Tag Archives: fear

The Beginning of the End of the Six County State

4 Mar

So here we are. For the first time ever Northern Ireland’s government isn’t unionist dominated. Unionism has repeatedly failed its ‘people’, focusing too often on single topics rather than wider issues. It isn’t enough to just want to be part of the UK, you need to do more than lip service – rim jobbing the conservatives in London isn’t being particularly British, but it is what unionism seems to have become. When you’re out of thinking with the rest of the country you so badly want to remain part of on issues like women’s rights, marriage equality, and anything to do with the LGBT community, eventually the voters will desert you.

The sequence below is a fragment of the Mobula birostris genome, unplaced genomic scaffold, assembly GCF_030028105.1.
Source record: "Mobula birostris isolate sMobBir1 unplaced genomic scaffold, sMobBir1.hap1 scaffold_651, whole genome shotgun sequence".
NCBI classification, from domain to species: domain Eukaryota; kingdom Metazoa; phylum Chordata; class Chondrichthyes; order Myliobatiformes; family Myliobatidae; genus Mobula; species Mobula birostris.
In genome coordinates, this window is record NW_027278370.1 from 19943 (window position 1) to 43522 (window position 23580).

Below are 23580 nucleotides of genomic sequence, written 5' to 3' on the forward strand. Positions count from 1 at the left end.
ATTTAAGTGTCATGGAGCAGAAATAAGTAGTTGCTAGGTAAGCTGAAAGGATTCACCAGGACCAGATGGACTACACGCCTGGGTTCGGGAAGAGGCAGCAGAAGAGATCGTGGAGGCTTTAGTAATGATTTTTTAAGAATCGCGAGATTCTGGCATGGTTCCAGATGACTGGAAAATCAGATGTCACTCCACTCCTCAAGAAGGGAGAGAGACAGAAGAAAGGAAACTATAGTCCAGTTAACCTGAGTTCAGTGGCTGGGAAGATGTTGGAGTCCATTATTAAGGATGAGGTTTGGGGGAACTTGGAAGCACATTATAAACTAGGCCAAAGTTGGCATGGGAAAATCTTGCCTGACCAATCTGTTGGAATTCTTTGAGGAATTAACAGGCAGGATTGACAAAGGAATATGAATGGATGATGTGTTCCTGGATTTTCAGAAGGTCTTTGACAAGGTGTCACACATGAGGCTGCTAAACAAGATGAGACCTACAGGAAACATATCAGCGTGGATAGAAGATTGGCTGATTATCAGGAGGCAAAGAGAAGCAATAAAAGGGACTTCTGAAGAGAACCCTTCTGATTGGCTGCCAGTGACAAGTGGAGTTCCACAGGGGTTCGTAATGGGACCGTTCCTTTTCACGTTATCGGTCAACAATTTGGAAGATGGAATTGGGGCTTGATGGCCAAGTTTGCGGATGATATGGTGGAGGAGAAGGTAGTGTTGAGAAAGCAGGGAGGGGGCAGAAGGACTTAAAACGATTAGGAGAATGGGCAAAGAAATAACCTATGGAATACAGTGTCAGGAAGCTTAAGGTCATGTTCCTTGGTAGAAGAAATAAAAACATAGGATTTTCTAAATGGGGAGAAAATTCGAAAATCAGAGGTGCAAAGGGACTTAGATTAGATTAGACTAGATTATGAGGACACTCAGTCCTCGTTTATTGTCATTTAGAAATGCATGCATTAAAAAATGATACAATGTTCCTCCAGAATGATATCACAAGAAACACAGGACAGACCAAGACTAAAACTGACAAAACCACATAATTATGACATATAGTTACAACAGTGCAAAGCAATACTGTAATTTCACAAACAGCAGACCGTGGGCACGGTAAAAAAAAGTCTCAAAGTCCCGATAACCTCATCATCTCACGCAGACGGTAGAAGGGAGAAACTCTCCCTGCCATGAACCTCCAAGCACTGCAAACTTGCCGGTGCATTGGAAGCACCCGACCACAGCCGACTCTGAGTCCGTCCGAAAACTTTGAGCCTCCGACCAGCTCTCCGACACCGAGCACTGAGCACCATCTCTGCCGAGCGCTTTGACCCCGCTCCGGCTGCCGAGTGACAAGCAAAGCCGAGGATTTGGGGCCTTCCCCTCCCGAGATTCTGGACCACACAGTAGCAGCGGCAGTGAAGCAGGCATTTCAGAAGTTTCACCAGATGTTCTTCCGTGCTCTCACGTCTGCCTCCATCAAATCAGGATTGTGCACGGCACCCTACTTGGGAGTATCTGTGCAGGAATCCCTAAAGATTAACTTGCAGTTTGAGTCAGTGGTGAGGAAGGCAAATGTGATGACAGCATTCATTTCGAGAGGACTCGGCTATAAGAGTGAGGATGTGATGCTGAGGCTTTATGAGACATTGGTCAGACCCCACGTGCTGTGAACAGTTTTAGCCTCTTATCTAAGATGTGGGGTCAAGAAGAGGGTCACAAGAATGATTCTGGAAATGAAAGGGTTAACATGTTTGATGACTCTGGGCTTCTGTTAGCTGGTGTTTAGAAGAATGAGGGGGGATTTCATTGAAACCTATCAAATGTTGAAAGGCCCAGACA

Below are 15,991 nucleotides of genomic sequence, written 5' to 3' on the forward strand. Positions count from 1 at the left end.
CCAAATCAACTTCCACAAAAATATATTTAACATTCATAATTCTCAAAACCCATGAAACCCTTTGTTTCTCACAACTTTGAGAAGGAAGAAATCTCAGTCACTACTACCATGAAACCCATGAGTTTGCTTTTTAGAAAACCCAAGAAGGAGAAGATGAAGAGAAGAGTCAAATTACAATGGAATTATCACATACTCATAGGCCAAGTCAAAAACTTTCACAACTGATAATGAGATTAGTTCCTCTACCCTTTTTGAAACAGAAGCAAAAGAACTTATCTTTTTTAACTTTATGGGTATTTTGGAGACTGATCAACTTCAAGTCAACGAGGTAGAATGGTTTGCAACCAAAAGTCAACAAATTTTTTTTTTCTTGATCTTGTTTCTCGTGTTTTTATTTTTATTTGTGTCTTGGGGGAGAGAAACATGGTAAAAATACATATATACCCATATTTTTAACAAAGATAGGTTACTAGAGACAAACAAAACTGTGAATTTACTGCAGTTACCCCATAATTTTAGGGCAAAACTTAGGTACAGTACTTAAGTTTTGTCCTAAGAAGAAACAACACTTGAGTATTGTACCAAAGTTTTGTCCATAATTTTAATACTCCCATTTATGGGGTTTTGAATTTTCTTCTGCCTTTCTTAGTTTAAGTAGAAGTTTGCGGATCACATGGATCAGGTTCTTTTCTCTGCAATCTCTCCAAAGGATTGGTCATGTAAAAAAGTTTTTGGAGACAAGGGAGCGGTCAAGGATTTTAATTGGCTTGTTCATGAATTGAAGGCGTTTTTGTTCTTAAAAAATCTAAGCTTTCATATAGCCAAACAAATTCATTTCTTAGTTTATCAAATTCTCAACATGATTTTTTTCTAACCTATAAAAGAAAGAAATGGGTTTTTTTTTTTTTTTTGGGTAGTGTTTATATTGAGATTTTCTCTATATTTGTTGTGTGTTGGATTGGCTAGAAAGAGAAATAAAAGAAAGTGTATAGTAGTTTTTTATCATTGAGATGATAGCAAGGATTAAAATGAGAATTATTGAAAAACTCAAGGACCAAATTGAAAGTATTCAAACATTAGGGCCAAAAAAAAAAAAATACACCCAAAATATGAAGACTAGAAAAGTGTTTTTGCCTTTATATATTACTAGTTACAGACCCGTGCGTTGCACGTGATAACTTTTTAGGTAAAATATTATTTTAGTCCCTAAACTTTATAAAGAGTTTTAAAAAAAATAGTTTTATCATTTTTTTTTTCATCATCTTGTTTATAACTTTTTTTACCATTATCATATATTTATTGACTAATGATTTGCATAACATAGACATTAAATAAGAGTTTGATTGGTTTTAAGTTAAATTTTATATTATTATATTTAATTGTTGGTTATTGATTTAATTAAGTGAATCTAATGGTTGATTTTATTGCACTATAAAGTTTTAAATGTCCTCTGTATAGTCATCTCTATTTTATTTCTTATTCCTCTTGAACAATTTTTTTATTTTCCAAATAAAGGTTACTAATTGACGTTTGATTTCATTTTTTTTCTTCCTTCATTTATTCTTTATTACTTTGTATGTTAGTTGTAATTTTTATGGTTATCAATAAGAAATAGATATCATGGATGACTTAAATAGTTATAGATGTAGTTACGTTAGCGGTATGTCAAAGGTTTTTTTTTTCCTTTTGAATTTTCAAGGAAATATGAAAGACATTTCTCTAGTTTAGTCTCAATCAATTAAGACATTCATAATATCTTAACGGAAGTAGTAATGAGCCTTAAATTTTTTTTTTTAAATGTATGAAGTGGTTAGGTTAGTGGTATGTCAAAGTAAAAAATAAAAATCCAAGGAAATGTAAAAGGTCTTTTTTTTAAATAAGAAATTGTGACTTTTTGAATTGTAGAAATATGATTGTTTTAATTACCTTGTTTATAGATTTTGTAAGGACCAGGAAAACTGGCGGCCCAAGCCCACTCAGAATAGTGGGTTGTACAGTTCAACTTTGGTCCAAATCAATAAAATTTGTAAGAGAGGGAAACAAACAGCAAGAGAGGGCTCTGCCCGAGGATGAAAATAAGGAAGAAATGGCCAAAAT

35% of those eligible still didn’t vote this time round, and their apathy is in part because of the failure of politicians to be forward thinking or responsive. Sinn Féin have succeeded by refreshing the optics, preaching equality (though as I wrote on Friday, I’m concerned about how that will play out for non-republicans once they’re in ‘control’ ) and motivating their populous. Unionism sits on past glories, complacently assuming that the public will come out and vote for them.

Parliament Buildings, Stormont, 2009.

Parliament Buildings, Stormont, 2009. Image © 2017 Robert JE Simpson. All Rights Reserved.